Well, I was going to take lots of notes and quotes while I was reading Carol O'Connell's newest book, The Chalk Girl, so I could write a fabulous post telling you how much I love this character and author.
The notes and quotes didn't happen.....because I couldn't put the book down long enough!! But I can tell you that I do love O'Connell's 'Mallory' books.
As a child, Kathleen (Kathy) Mallory was found living alone on the streets of New York City by NYPD Lieutenant Lou Markowitz. She was taken in and raised by Markowitz and his wife (with some help from Lou's fellow cops and friends). She is streetwise, cunning, an expert thief and described as 'a baby sociopath.'
Following in Lou's footsteps, Mallory (she refuses to answer to Kathy) has joined the NYPD and is paired up with Markowitz's old partner. She is a brilliant detective, but her methods and her relationships with people are strictly on her terms. No one breaks through the walls she has erected. The term sociopath is still bandied about.
In The Chalk Girl, the 10th in the series, there may be a little chink in Mallory's armour. A small girl is found wandering alone in Central Park...with blood on her tee shirt. She says the blood fell from the sky while she was looking for her uncle who turned into a tree. There is something special about Coco. She has Williams Syndrome and can't really tell them exactly where she's from or who she is. But with help from psychologist Charles Butler, they are able to decode what she's trying to tell them. Coco seems to stir something in Mallory - one wounded child recognizing another.
When Mallory locates the uncle, the case leads to places no one could have ever predicted.
And that's the beauty of O'Connell's books. You just never have an idea where the plots will lead. They're inventive, intriguing, intelligent and will keep you guessing until the end. They might keep you up late too - the crimes are bizarre and gruesome - perfect fodder for crime thriller aficionados. Each chapter opens with an excerpt from what seems to be a journal of someone called Ernest Nadler. I'm glad I read everything on the page - these entries told a story on their own that eventually met Mallory's path.
The character of Mallory continues to intrigue me. Small details about her past and small glimpses past the barriers she has erected have been slowly inserted into each new entry in this series. We still really have no idea who Kathy Mallory really is. But I am inextricably hooked by this flawed protagonist.
First Sentence: The first outcry of the morning was lost in a Manhattan mix of distant sirens, barking dogs and loud music from a car rolling by outside the park.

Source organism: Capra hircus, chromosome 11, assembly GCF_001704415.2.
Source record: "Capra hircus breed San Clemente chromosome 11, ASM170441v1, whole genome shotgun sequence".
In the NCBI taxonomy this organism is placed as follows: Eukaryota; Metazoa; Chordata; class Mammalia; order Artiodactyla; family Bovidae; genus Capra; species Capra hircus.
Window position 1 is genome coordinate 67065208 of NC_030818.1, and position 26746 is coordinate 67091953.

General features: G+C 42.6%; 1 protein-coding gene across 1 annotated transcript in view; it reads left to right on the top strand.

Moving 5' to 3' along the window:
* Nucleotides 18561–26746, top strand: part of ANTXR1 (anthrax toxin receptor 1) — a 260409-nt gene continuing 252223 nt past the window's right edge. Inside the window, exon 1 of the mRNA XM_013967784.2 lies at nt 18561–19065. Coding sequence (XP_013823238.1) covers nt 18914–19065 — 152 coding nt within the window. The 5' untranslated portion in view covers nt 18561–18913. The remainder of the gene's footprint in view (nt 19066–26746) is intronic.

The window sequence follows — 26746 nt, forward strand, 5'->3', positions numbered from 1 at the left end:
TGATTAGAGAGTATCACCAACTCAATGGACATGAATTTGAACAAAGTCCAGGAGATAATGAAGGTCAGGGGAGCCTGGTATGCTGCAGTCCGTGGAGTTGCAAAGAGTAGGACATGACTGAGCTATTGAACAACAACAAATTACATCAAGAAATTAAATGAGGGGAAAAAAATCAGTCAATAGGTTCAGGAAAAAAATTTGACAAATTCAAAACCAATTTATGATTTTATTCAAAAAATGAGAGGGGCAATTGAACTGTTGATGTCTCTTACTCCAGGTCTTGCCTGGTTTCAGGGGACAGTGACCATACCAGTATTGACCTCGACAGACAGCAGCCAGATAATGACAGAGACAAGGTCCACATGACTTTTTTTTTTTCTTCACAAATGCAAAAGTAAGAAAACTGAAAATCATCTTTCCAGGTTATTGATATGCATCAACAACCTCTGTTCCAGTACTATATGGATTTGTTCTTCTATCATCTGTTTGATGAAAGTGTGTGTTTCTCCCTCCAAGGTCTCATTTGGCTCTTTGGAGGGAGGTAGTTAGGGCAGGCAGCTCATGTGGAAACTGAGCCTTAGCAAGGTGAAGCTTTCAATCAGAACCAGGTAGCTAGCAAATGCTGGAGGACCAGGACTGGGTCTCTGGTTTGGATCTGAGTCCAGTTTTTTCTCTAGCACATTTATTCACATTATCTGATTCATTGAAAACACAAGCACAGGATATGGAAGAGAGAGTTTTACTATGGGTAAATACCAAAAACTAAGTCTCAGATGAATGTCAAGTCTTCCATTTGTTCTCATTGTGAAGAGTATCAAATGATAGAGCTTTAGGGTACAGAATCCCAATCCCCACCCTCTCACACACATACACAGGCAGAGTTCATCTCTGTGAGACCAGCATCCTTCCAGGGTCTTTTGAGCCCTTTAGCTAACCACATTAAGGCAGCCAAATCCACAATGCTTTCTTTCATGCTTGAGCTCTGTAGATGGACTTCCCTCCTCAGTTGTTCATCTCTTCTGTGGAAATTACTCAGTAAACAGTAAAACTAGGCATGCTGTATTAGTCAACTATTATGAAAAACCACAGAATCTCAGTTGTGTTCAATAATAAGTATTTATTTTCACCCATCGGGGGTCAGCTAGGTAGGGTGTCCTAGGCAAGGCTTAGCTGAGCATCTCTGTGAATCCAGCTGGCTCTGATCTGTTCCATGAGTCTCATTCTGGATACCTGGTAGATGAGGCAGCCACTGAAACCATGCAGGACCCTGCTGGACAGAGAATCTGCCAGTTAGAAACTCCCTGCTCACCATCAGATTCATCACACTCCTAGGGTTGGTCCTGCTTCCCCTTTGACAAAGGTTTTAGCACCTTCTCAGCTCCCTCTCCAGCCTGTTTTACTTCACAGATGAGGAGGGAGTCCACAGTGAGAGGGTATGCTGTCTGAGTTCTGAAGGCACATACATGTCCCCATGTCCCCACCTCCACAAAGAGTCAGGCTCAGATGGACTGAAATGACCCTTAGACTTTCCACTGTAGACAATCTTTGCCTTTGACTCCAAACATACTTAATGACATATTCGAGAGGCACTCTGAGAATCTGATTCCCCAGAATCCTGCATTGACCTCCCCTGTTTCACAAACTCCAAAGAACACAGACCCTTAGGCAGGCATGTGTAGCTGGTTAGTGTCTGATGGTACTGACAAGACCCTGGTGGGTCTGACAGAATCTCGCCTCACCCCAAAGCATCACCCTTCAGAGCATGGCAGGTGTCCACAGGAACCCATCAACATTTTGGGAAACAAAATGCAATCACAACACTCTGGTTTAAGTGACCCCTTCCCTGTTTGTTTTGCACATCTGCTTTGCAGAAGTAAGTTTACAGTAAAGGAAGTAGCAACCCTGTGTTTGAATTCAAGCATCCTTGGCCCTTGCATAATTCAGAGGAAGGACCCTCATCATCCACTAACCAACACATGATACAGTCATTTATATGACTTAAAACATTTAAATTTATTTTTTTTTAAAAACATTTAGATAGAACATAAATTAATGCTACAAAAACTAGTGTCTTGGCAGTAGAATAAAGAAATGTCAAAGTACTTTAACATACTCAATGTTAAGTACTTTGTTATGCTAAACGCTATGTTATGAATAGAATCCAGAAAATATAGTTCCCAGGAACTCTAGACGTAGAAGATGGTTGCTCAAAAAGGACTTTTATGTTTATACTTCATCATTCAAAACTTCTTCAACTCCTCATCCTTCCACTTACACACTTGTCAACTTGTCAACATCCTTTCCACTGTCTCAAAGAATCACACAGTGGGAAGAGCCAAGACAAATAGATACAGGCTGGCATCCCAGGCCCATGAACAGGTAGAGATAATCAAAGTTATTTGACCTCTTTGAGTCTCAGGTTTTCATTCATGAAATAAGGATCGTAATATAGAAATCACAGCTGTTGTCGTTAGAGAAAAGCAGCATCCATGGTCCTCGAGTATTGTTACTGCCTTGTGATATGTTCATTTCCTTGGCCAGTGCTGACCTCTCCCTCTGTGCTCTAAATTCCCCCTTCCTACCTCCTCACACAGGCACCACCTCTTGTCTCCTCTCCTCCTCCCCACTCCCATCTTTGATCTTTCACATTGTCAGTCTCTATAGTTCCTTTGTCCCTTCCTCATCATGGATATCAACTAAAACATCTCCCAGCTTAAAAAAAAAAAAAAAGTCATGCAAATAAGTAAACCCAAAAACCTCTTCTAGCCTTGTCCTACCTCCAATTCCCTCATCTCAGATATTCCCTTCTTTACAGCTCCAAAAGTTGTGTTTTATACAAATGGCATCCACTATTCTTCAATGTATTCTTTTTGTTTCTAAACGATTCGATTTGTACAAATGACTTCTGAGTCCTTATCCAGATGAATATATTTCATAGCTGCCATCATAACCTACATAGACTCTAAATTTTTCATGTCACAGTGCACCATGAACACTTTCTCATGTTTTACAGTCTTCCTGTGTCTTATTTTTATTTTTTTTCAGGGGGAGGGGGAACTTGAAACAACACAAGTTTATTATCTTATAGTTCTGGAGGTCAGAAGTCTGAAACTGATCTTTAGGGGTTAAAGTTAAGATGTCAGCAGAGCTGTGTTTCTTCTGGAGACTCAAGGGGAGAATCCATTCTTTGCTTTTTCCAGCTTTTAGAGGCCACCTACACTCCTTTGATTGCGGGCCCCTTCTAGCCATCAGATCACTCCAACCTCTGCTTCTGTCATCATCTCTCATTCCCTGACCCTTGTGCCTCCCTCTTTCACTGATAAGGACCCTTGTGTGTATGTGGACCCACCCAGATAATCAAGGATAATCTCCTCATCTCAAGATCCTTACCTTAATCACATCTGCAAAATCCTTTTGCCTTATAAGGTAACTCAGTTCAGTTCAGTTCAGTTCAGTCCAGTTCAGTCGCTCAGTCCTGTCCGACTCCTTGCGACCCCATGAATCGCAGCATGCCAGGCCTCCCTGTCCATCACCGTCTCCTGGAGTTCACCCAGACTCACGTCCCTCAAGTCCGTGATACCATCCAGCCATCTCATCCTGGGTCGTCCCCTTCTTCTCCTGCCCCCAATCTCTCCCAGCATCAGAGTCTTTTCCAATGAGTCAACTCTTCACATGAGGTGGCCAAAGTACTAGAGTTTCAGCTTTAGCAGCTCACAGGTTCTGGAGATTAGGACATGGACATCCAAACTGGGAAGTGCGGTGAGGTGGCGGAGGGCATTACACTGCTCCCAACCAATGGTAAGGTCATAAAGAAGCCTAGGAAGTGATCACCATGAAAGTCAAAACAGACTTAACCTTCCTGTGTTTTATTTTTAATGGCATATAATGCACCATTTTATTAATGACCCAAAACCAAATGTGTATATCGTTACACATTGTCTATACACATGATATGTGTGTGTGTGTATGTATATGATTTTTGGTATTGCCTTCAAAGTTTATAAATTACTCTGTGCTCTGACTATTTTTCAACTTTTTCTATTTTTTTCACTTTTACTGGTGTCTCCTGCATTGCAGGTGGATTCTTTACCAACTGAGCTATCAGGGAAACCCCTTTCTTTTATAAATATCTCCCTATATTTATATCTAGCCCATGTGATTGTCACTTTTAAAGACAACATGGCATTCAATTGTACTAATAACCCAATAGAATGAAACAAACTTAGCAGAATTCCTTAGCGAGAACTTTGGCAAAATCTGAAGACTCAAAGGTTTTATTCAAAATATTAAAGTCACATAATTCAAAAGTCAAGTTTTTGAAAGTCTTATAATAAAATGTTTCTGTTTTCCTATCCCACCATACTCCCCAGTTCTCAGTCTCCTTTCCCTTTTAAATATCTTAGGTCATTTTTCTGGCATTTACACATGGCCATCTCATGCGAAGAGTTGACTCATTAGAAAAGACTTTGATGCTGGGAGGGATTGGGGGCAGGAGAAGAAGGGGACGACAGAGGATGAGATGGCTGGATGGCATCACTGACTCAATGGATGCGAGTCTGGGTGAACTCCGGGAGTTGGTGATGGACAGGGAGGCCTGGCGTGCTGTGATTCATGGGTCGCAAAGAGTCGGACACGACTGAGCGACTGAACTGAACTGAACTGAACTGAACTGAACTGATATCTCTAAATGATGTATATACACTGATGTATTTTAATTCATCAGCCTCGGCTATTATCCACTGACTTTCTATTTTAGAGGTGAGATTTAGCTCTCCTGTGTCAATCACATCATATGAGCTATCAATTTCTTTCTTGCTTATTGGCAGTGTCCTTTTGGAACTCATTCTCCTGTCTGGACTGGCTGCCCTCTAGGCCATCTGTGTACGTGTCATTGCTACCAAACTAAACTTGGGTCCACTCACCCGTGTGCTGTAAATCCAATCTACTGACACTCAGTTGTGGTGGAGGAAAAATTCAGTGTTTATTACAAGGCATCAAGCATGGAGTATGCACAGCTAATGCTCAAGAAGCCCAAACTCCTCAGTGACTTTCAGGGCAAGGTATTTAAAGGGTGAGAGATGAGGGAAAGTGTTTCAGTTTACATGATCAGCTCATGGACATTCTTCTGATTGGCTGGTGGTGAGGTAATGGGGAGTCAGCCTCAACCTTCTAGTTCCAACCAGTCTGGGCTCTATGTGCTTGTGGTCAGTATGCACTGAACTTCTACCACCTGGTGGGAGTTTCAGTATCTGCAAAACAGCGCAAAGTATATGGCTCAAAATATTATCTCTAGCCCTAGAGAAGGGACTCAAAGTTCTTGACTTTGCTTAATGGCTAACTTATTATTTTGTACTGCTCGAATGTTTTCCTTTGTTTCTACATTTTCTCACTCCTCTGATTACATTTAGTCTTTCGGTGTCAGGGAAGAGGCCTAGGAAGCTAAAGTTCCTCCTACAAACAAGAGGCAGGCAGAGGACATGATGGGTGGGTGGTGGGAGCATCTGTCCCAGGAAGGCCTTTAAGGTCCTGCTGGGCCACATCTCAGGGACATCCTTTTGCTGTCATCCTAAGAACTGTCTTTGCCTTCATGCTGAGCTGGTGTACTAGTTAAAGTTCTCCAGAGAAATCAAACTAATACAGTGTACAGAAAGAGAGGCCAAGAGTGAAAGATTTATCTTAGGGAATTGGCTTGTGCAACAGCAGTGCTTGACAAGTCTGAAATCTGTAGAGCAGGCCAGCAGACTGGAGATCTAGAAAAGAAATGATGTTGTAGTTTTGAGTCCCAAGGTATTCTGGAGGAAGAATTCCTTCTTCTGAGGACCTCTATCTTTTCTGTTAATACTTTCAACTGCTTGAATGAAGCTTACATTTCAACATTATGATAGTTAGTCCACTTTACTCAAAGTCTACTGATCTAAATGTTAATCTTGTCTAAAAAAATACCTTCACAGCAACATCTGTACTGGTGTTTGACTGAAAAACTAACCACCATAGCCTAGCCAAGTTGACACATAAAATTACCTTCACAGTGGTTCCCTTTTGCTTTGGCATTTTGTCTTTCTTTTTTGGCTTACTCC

Coco is a young girl found wandering in Central Park. She has stars in her eyes, a desperate need to be loved, an affinity for rats, blood spatters on her clothes and claims her uncle was turned into a tree. Coco has Williams Syndrome. When a body is found suspended in a tree, Mallory claims the case and quickly, with the help of her friend, Charles Butler, becomes the girl's guardian. Does this wounded child put a chink in the armour of another female wounded, or is she the sword who severs relationships?
Trying to describe a Carol O'Connell book is hard enough. Trying to describe a Carol O'Connell Mallory book is nearly impossible. Mallory is a character you either love or you don't see the appeal of her. Mallory, rather as is the 20th Century Sherlock Holmes, is a high-functioning sociopath. At the age of seven; nearly feral, a seasoned thief and an expert at survival, she was found and taken in by police detective Lou Markowitz and his wife. Since their deaths, she has been watched over, protected and loved by Lou's friends, including her partner Riker, and Charles Butler who loves her knowing she can never love him back. Yet Mallory does 'love', but not in any conventional way. She protects the innocent, is relentless in her pursuit of criminals and unrelenting in her exacting of justice. Mallory is the type of character you wouldn't personally want to know, but find yourself drawn to and sad for. For those who may be J.D. Robb fans, Eve is a much milder version of Mallory.
On the other hand, O'Connell creates amazingly vile characters, but ones that are as far from the street-thug, gangster or classic murderer as one can get. There is more psychology than physicality behind the violence and, in some ways, that's even more disturbing.
O'Connell's plot is wickedly, wonderfully twisted. You never know where she's going; it surprises you, amuses you, shocks you, devastates you and warms you. Whether the scene be heart-breaking or vile, there is such beauty to her words.
I was told by a friend that this was one of the saddest books she'd ever read. She was right, yet O'Connell also gives us a bittersweet gift at the end. As with every book O'Connell has written, it is excellent. It also one of the most haunting of her books'although her standalone 'Bone by Bone' rivals it--and leaves you with a longing for her next book.
THE CHALK GIRL (Pol. Proc-Mallory-NYC-Cont) ' Ex
O'Connell, Carol ' 10th in series